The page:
Outrage over Tenerife port petition closure

ENDS Europe DAILY 2099, 17/05/06

Politicians and officials have expressed astonishment at a decision by the European parliament's petitions committee to close an investigation into the EU's handling of a port construction project in Tenerife, Spain.

The committee closed three petitions lodged by opponents of the project on 3 May, even though the European commission has yet to decide whether the plans breach EU nature laws.

"I am outraged," Spanish Green MEP David Hammerstein told ENDS. "This a tremendous and absolutely irregular manipulation of the parliamentary process, pushed by political pressures from Spain that have nothing to do with the treatment of a very delicate environment and economic issue."

Spain is awaiting EU permission to build the port in an area protected by the 1992 habitats directive, citing an "overriding public interest".  A commission investigation into the scheme is ongoing.  Large amounts of EU funding rest on its decision.

The industrial port of Granadilla is supported by the local Canary Islands government and by national governing and opposition parties in Madrid, despite significant local grassroots opposition.

Opponents say the port is unnecessary and that alternative options, such as expanding existing facilities, have not been explored.  They turned to the petitions committee, whose role is to question the commission on grievances brought to it by EU citizens.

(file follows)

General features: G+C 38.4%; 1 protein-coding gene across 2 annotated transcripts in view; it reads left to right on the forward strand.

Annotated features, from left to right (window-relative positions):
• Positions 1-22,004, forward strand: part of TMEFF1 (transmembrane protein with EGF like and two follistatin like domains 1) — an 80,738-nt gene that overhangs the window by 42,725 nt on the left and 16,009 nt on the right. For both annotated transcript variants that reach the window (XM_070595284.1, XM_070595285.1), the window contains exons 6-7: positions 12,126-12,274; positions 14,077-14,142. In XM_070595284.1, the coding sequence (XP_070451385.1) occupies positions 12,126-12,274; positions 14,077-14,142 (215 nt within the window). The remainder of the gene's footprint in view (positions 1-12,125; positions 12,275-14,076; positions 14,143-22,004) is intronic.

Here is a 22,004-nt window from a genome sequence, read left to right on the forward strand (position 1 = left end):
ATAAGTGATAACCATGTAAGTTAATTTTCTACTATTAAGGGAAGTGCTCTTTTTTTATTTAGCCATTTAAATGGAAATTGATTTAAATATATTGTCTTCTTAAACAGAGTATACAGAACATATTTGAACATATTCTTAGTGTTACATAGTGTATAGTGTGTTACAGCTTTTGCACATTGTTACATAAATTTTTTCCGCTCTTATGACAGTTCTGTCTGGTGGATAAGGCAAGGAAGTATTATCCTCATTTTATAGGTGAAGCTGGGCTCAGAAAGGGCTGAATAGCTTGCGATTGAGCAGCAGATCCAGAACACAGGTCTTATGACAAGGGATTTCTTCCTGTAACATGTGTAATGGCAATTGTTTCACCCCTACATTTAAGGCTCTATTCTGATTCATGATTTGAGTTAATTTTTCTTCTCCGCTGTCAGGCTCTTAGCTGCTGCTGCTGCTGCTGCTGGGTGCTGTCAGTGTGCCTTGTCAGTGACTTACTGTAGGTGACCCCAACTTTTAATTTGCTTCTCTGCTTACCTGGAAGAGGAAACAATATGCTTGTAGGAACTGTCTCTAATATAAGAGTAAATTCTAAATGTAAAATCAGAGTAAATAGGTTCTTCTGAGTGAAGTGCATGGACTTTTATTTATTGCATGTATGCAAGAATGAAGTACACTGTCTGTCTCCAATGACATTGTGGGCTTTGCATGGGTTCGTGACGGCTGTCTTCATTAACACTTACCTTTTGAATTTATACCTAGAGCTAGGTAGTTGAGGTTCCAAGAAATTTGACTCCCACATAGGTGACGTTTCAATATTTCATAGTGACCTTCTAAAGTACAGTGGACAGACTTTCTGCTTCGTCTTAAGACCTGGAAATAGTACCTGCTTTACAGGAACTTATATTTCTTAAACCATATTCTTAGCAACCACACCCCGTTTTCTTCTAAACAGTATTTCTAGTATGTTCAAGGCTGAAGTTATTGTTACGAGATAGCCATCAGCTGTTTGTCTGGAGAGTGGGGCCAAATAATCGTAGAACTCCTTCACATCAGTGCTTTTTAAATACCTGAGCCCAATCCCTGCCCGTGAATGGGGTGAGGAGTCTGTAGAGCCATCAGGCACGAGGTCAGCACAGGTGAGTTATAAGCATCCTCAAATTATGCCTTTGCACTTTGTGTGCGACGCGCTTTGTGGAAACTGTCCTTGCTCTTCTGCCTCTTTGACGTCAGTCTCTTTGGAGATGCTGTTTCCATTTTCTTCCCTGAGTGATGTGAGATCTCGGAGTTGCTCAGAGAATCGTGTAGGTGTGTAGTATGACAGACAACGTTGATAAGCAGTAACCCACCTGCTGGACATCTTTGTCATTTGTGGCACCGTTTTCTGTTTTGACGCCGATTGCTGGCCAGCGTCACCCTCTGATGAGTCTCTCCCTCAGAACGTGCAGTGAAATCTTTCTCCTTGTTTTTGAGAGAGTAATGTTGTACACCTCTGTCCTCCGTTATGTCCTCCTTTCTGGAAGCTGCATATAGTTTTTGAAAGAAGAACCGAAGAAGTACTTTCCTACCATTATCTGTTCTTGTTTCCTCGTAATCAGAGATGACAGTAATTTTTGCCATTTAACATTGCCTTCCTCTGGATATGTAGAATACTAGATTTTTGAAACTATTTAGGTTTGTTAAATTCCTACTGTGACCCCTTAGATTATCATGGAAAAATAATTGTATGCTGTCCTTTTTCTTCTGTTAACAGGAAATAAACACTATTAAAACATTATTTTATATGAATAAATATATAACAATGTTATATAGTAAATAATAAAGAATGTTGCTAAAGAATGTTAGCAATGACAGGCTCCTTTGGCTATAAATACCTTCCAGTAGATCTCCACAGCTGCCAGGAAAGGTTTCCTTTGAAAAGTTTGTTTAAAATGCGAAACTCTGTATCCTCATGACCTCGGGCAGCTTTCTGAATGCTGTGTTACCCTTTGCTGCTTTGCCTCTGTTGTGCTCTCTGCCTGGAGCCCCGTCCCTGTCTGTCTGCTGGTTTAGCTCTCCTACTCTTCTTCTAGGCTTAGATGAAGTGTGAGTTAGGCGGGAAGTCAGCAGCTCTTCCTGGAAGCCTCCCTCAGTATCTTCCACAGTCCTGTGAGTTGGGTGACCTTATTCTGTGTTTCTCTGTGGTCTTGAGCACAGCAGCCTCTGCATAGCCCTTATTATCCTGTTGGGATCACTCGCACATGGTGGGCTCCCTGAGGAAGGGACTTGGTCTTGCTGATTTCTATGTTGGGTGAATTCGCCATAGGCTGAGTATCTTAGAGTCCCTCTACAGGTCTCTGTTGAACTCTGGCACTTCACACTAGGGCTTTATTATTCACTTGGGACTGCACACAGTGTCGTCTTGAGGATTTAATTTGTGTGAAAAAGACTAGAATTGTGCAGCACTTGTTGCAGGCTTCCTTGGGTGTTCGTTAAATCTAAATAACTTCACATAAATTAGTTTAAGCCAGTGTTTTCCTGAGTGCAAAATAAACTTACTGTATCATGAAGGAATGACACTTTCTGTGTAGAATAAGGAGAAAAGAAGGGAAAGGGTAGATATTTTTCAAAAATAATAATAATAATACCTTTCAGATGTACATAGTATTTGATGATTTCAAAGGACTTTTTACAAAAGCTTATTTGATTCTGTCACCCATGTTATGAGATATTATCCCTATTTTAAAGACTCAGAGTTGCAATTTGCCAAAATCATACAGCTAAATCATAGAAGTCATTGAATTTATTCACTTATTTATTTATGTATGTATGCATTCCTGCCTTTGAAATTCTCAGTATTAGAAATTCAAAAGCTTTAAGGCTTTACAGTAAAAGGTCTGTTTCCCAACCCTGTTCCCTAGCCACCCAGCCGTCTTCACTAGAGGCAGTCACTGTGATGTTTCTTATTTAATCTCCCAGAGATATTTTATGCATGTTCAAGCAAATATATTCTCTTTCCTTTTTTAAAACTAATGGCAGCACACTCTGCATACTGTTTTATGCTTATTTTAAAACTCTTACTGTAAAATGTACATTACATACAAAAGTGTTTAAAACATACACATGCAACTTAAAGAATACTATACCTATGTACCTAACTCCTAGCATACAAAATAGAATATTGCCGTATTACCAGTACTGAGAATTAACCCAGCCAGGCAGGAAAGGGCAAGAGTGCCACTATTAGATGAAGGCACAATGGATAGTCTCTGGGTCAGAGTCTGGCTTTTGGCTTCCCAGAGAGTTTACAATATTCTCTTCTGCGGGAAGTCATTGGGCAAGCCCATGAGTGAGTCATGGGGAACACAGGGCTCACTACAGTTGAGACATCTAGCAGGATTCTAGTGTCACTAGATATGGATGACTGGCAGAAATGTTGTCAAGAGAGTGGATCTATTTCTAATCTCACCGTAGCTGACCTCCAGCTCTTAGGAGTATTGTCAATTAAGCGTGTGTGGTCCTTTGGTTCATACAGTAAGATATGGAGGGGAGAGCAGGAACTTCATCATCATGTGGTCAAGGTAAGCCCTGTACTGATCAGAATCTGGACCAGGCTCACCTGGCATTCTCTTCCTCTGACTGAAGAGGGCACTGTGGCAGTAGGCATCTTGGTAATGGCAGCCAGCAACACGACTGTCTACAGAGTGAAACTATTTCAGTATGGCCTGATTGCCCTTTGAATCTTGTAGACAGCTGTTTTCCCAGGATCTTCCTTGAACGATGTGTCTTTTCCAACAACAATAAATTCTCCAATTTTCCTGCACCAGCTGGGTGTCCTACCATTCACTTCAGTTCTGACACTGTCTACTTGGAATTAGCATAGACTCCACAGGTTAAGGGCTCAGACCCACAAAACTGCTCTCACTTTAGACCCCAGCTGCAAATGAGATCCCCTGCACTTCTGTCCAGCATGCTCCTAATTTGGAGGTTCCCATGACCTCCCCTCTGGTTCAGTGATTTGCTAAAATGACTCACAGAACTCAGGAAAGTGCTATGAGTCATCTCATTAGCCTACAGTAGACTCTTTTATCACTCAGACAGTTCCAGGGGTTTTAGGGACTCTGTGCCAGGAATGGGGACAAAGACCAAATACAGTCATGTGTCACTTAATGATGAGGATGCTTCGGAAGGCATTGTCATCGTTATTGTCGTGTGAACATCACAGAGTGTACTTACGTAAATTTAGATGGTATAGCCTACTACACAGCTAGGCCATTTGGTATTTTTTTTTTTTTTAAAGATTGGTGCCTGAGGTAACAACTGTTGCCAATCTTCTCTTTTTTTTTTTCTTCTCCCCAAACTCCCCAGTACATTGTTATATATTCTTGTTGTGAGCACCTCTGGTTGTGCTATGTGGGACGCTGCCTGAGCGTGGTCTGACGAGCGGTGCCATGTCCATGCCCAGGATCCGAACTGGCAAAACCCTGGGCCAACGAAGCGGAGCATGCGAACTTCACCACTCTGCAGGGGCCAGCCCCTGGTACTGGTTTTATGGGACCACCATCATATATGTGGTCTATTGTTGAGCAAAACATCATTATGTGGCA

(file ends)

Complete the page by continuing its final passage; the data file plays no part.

Mr Hammerstein was the sole MEP to vote for keeping the petitions open until the commission decides on the case.  He was outvoted by five Spanish socialist and popular party members.  Apart from the Polish chairman, no other members of the 25-strong committee were present.

Normally all petitions before the committee remain open if proceedings are still ongoing within the commission, or if at least one political group supports the petition.  Votes are rare.  A committee administrator acknowledged the closure had been "rather unusual".

Spanish socialist MEP Manuel Medina Ortega, who voted to terminate the petition, rejected allegations of foul play.  "The commission has been discussing this for three years and is handling it beautifully," he told ENDS.  "It didn't make any sense for the committee to have a double inquiry."  In any case it was "not the kind of issue that raises a lot of concern for the petitions committee," he added.

But commission officials present at the meeting were left shocked by the vote.  "I've never seen anything like it," one told ENDS.  "If the commission has not come to a decision, I don't see how they can be satisfied that all issues have been addressed.  I'm astounded they would take such a cynical political approach."

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